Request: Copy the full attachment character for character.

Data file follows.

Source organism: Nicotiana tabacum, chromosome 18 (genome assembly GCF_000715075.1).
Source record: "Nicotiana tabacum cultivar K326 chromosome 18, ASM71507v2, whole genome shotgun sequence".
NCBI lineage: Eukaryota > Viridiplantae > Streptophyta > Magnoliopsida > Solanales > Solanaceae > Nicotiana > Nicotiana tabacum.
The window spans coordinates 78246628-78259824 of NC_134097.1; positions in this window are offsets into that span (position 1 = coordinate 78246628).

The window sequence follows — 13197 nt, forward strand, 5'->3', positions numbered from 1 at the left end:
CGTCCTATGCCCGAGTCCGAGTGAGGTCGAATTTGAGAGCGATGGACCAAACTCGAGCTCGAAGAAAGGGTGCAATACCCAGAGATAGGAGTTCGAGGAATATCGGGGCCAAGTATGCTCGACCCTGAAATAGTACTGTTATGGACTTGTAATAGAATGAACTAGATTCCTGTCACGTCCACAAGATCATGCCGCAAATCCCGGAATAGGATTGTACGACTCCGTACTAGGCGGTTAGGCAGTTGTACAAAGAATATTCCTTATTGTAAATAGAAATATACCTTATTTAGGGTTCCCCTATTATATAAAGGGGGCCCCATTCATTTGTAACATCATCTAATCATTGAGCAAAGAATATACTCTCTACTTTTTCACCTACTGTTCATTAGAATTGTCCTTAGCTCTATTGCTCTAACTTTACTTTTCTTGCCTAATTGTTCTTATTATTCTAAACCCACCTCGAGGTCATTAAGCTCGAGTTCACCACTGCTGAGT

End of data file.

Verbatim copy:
Source organism: Nicotiana tabacum, chromosome 18 (genome assembly GCF_000715075.1).
Source record: "Nicotiana tabacum cultivar K326 chromosome 18, ASM71507v2, whole genome shotgun sequence".
NCBI lineage: Eukaryota > Viridiplantae > Streptophyta > Magnoliopsida > Solanales > Solanaceae > Nicotiana > Nicotiana tabacum.
The window spans coordinates 78246628-78259824 of NC_134097.1; positions in this window are offsets into that span (position 1 = coordinate 78246628).

The window sequence follows — 13197 nt, forward strand, 5'->3', positions numbered from 1 at the left end:
CGTCCTATGCCCGAGTCCGAGTGAGGTCGAATTTGAGAGCGATGGACCAAACTCGAGCTCGAAGAAAGGGTGCAATACCCAGAGATAGGAGTTCGAGGAATATCGGGGCCAAGTATGCTCGACCCTGAAATAGTACTGTTATGGACTTGTAATAGAATGAACTAGATTCCTGTCACGTCCACAAGATCATGCCGCAAATCCCGGAATAGGATTGTACGACTCCGTACTAGGCGGTTAGGCAGTTGTACAAAGAATATTCCTTATTGTAAATAGAAATATACCTTATTTAGGGTTCCCCTATTATATAAAGGGGGCCCCATTCATTTGTAACATCATCTAATCATTGAGCAAAGAATATACTCTCTACTTTTTCACCTACTGTTCATTAGAATTGTCCTTAGCTCTATTGCTCTAACTTTACTTTTCTTGCCTAATTGTTCTTATTATTCTAAACCCACCTCGAGGTCATTAAGCTCGAGTTCACCACTGCTGAGT